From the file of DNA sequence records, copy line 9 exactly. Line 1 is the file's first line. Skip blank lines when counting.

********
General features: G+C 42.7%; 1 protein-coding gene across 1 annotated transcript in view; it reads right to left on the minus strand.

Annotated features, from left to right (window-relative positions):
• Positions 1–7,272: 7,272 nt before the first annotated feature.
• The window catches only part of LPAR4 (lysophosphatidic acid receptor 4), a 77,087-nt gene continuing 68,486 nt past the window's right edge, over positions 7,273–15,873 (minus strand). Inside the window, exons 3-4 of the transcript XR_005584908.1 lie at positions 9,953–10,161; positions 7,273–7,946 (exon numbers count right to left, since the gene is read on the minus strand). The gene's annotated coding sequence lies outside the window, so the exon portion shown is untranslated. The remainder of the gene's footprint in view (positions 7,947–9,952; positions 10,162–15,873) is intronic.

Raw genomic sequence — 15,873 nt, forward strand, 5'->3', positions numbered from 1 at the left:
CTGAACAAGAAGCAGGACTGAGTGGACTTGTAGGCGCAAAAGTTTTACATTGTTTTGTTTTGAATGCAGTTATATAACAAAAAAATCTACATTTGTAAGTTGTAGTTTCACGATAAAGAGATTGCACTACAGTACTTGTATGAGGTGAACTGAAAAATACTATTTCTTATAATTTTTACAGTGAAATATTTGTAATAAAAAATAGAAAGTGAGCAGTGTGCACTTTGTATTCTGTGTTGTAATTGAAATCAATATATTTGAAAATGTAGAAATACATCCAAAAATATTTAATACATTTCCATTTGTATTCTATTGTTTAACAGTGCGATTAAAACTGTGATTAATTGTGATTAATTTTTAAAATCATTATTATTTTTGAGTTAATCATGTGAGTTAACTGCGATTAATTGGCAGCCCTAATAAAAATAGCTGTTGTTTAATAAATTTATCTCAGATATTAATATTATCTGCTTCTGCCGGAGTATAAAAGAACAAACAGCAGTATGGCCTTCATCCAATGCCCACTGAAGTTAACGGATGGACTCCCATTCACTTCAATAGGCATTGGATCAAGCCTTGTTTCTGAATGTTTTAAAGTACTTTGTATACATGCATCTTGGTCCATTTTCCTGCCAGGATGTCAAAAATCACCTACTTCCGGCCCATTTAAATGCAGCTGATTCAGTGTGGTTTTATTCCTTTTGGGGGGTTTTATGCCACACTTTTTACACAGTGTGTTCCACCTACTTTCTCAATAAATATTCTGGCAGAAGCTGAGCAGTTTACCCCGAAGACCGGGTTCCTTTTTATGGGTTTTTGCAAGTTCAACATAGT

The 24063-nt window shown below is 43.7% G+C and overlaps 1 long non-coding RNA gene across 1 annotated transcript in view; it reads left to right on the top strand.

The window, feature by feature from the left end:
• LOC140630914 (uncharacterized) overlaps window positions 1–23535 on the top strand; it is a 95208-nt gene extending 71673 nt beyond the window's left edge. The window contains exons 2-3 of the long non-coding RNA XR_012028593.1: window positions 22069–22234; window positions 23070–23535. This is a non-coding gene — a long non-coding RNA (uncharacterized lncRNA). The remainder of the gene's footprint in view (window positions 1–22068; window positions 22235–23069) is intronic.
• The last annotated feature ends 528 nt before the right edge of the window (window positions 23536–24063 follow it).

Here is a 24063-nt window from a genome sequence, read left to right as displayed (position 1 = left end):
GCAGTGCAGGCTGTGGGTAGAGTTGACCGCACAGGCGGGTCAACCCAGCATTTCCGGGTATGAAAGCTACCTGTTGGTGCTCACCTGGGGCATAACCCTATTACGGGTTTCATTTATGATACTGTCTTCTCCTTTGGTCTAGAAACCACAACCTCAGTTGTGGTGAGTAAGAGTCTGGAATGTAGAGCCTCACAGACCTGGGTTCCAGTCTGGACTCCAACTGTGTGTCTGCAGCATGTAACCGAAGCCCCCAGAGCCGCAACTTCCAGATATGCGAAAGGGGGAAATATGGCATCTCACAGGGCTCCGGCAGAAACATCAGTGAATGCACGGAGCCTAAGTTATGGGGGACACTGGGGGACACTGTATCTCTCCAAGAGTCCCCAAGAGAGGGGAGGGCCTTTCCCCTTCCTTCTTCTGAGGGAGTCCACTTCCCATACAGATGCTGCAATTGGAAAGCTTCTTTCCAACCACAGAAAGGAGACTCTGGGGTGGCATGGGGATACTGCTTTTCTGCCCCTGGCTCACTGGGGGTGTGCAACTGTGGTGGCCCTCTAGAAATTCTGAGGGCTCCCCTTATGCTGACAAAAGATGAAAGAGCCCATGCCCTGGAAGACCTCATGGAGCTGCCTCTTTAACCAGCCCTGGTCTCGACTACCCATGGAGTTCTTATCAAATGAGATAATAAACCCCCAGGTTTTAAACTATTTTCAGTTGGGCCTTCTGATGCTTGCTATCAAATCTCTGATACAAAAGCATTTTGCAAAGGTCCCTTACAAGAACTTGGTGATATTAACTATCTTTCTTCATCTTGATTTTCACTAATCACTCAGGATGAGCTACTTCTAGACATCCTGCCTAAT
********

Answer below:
• LOC140630914 (uncharacterized) overlaps window positions 1–23535 on the top strand; it is a 95208-nt gene extending 71673 nt beyond the window's left edge. The window contains exons 2-3 of the long non-coding RNA XR_012028593.1: window positions 22069–22234; window positions 23070–23535. This is a non-coding gene — a long non-coding RNA (uncharacterized lncRNA). The remainder of the gene's footprint in view (window positions 1–22068; window positions 22235–23069) is intronic.